When the World Wide Web was created it was hard to figure out how it would finally look like, just like we are right now struggling with finding the magical date when web design will turn insufferably boring.
It’s more and more sure though that the web formed a virtual world parallel to the physical one, that needs to be populated with virtual objects that we know as applications and websites.
The number of things from the physical world that get a representation in the virtual one is growing every day: we buy cool stuff from e-shops, our personalities are represented online, and fabulous solutions for our burning problems are also stored on the web. But not just that.
The Gray Side of The Early Web
A more complex online world naturally requires more solutions and a wider approach than a simpler one that was mainly about creativity and fun. Or was it? What if there have always been a gray, boring side of web design?
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We are lucky, as with the help of the Wayback Machine we can easily get an accurate reply at least to this question. Let’s go back to the beginning of the new millennium to see if this frightening assumption can really be true.
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Yup, this is how the most part of the web looked like in the year 2000. Business sites that had to make profit and web pages of organizations that required easy usability chose the straightforward, simple designs that didn’t leave too much space for imagination, even back in the good old days.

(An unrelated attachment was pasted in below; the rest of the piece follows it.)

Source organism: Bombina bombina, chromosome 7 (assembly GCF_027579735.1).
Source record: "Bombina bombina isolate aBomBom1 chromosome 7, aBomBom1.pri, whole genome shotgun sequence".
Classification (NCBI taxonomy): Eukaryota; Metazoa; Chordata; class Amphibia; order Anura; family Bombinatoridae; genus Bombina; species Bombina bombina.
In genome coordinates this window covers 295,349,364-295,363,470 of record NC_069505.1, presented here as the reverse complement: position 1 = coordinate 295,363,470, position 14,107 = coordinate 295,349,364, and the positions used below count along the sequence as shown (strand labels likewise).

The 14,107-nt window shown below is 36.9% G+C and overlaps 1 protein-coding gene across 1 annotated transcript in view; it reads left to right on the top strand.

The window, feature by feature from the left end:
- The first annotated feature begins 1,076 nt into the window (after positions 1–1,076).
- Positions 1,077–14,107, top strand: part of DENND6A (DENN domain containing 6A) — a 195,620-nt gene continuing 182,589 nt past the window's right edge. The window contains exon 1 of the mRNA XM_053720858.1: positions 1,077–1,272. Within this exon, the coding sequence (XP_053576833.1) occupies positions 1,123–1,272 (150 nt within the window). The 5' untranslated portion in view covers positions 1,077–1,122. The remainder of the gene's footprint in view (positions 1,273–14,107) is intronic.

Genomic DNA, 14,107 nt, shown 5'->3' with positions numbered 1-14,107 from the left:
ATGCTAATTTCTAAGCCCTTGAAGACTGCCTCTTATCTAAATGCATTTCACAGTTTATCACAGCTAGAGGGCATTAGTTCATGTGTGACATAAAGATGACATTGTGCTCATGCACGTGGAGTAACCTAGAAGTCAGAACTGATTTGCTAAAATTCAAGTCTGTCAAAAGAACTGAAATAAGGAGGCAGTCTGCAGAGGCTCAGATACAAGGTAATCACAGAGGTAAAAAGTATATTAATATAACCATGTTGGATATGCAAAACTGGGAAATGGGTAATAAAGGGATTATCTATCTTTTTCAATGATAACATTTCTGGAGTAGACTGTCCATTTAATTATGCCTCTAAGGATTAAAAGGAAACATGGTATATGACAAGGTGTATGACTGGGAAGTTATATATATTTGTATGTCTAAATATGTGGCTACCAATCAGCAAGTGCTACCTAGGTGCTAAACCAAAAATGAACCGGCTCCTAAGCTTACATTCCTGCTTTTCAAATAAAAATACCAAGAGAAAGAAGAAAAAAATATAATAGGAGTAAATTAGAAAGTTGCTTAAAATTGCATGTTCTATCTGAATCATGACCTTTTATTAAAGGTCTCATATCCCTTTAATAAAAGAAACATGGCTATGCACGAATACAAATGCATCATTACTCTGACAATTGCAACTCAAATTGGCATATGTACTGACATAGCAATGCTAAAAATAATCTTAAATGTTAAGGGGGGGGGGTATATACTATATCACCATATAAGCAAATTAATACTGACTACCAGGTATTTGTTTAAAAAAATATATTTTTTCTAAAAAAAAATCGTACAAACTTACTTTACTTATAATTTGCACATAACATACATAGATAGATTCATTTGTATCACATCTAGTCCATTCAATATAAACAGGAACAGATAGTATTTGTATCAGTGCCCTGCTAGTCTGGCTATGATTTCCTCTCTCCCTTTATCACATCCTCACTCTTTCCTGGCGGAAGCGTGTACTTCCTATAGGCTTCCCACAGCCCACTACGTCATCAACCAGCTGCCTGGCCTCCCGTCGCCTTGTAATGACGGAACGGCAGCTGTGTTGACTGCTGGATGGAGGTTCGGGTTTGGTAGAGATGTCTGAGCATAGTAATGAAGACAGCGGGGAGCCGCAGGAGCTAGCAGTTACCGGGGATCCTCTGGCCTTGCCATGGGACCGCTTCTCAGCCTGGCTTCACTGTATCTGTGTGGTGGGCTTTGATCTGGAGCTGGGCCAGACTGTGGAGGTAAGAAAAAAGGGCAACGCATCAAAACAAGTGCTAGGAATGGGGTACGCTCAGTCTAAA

The tools have been constantly changing though, so at least the coding part has never become boring: back then devs used HTML tables, transparent gifs and other sneaky techniques to achieve the logical, easy-to-understand layout; these days we tend to use frameworks like Bootstrap and Zurb Foundation.
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Tools Are Just Tools
Tools are just tool; it has always been the client and the designer who decide what to achieve with them. It’s possible to build beautiful, award-winning websites with Bootstrap, but of course aesthetics is not always the primary consideration.
User Experience and Usability are more of a concern these days for business clients who need to provide accessible websites for a wide user base. Luckilyclients who want artistic websites are also out there, like they have always been – just think about the needs of a music band, an art gallery or a conference organizer.
The Final Date
As it has just turned out, web design has always had a functional side that can only use subtler visual elements. We unfortunately run into an infinite loop that will hardly come to an end.
The conflict between functionality and aesthetics is not simply a binary question; it exists on a spectrum that is influenced by more and more factors, as the online world becomes more complicated. Web designers need to reconcile newer and newer needs.
As we exist within an infinite loop that can only be solved with formatting the whole system, it doesn’t bear much sense to stare at our clocks, and worrying about the time when our field will be deprived all of its creativity.
The best thing we can do is to get rid of our annoyingly ticking clocks, and replace them with perpetuum mobiles. Gazing at them with an open mind can be a good meditation practice that can help us understand how we personally can contribute the best to the ever changing world of web design.